India is bracing itself for one of its most anticipated polls. From superstar
candidates to hate speeches, this election carries with it an added tone of
urgency. Given the current economic downturn, everyone is looking for a solution
and our political parties, in their manifestos, are promising us just that.
While housing solutions, tax cuts and changes in national health policies are on
top call of most parties; the need for IT and its proper implementation is also
Five years of IT
The IT performance of the Congress-led UPA government in the last five years
has left a lot to be desired. The launch of the National e-Governance Plan (NeGP),
which aimed to bring together all the individual e-government initiatives under
one roof, lacked a clear vision and direction. The State Wide Area Network
(SWAN) was only launched in a handful of states and the State Data Centers (SDCs)
never really took off.
The last five years were extremely important for the IT industry of India.
Instead of aiding the situation, the UPA government created a lot of problems by
stamping a heavy duty on the packaged software front. The ruling government kept
tweaking around with the duty, making it worse by raising it to the range of
12 percent. The packaged industry market in India has almost gone comatose,
owing to the exorbitant increase in piracy, which was the result of the
imposition of heavy duty. Packaged software taxation has seriously impacted SMBs
and even hampered the government's dream of bridging the digital divide, given
that the Indian market is a price-sensitive one. Both consumers and
price-conscious SMBs were forced to rethink software purchase decisions.
Priding themselves as the first political party that pledged IT revolution
under the leadership of Rajiv Gandhi, Indian National Congress is promising to
further spread IT in upcountry locations. According to the manifesto, the party
aims to connect every village to broadband in the next three years. This will
help locate new, non-agricultural jobs in villages and open vast new
opportunities for the rural youth. The party also plans to make use of the array
of IT services already available in the country to provide each citizen with a
unique identity card, after the publication of the national population register
With BJP's Hindutva seemingly gone awry, the party is luring GenY with their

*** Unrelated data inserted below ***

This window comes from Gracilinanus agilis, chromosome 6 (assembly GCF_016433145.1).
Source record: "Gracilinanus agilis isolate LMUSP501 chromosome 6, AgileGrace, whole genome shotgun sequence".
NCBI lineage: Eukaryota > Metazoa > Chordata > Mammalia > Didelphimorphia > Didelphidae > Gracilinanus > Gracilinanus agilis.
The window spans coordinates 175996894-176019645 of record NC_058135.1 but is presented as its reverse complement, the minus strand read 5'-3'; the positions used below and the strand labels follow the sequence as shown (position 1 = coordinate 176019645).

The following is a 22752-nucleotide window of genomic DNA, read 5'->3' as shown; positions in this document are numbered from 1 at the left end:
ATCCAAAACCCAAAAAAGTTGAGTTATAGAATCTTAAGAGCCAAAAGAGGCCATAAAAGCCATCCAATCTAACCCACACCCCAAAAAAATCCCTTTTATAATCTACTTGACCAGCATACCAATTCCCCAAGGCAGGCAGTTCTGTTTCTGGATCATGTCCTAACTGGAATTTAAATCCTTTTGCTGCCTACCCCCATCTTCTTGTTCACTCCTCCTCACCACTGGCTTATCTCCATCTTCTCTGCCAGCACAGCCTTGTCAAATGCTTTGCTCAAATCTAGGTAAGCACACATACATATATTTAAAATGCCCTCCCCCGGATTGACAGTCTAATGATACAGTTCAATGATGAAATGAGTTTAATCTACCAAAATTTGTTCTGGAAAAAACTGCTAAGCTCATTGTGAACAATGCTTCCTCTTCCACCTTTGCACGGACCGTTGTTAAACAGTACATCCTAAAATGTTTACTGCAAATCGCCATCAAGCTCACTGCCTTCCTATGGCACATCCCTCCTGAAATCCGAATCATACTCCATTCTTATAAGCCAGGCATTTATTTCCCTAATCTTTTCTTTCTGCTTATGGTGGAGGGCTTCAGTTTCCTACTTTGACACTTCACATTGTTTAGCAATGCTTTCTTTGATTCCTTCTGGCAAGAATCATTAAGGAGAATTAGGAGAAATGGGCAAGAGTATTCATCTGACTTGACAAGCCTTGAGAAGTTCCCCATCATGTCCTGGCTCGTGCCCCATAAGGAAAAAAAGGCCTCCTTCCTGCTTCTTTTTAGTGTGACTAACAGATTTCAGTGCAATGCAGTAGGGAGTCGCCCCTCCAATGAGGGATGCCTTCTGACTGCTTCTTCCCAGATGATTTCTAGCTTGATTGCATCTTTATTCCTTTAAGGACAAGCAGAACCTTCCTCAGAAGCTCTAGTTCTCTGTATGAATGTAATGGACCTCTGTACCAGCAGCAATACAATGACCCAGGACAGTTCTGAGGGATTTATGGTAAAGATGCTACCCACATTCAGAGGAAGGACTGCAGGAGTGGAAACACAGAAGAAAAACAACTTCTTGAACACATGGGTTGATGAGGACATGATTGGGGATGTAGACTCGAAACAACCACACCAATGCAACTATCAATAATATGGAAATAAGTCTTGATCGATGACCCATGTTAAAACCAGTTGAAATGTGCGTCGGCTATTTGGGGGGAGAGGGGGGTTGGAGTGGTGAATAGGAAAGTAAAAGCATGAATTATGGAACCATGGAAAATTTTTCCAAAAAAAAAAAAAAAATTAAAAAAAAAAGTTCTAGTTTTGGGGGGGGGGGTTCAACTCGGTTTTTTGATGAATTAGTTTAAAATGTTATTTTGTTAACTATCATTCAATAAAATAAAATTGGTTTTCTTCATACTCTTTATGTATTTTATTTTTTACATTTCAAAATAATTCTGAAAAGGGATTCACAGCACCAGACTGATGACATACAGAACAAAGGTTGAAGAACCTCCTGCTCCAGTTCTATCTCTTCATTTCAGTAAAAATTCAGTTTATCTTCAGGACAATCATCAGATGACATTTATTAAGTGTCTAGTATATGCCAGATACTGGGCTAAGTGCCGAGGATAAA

ambitious poll manifesto, with a large portion of the contents dedicated to the
IT sector. Though its key areas of importance remain good governance,
development and security, the saffron party is placing the IT sector in a very
high helm. ICT was a major area of policy thrust of the BJP-led NDA government
also when it had ruled the full term between 1999 and 2004. Now, the party seeks
to assure people that it will pursue it with the same vigor and purpose, if it
returns to power. According to the manifesto, a National Education Commission
will be set up to accentuate a comprehensive policy for the 21st century and a
whopping 1.2 crore IT-enabled jobs in villages and computers to schools and
colleges at affordable prices will be made available. Like Congress, the party
promises to set up broadband connections in all villages across the country and
it also plans to establish a countrywide system of multi-purpose national
identity cards (MNIC). The BJP also plans to connect mobile subscribers to
Internet users, making video conferencing an easy and cheap option.
Additionally, in its scheme of things to have are all courts computerized and
networked to improve speed and efficiency in the judicial system.
Adding to the IT promise, CPI(M) is offering some specific relief packages
for affected sectors in the Industry, while NCP, too, says that that carrying
Internet service to people will be prioritized.
While there is no doubt that IT is being given a lot of importance in the
party manifestos, it remains to be seen whether the new government lives up to
its promises. Five years ago, the world economy showed no signs of abating and
no one imagined that nearly two million people in the UK would be unemployed.
With inflation soaring and superpowers struggling to survive, choosing the right
government has become more important than ever.
Pledges are plenty, promises are galore from all political parties - Left,
Right and Center. But the electorate must display more circumspection and wisdom
in picking the right party, and of course, the combination, the colour and
character of which seem to be changing almost everyday. Manifestos are fine, but
it is the delivery intent and mechanism of a party, is most important for the
moment. And if IT features in their plan of action, then it is all the better
for the slowdown in the Indian economy.
Madhura Khasnobis/Nandana Das